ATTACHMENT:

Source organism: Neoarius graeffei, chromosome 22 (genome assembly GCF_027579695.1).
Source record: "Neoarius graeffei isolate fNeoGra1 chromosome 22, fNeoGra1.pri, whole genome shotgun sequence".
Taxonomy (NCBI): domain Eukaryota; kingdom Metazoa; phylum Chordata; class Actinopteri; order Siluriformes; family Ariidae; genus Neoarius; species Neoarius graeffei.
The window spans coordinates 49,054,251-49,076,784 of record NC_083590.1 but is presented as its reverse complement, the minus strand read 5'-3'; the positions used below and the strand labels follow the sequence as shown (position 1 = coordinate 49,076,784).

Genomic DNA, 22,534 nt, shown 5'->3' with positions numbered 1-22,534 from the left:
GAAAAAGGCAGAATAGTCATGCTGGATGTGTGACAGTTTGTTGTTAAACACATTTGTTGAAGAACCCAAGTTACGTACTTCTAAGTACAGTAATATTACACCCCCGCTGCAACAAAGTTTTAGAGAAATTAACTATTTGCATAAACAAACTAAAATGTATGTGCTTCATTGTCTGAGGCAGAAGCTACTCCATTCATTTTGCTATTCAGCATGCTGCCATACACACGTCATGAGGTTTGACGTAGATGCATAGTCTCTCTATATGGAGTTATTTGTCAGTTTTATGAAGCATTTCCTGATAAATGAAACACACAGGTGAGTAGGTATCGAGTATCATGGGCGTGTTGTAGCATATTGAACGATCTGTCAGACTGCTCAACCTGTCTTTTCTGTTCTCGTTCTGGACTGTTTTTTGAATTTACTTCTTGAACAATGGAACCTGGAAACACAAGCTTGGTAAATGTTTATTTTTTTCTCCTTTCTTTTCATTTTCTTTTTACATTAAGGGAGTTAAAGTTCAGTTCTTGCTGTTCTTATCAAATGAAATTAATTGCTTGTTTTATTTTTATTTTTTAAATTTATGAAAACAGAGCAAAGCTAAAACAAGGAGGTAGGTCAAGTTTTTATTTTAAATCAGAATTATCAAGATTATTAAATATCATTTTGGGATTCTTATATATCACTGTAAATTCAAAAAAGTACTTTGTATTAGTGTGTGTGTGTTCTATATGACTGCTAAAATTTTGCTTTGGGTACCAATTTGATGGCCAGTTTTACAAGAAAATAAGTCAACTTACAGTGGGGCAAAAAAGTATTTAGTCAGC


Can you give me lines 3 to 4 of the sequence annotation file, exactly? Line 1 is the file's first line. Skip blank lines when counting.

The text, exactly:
Taxonomy (NCBI): domain Eukaryota; kingdom Metazoa; phylum Chordata; class Actinopteri; order Siluriformes; family Ariidae; genus Neoarius; species Neoarius graeffei.
The window spans coordinates 49,054,251-49,076,784 of record NC_083590.1 but is presented as its reverse complement, the minus strand read 5'-3'; the positions used below and the strand labels follow the sequence as shown (position 1 = coordinate 49,076,784).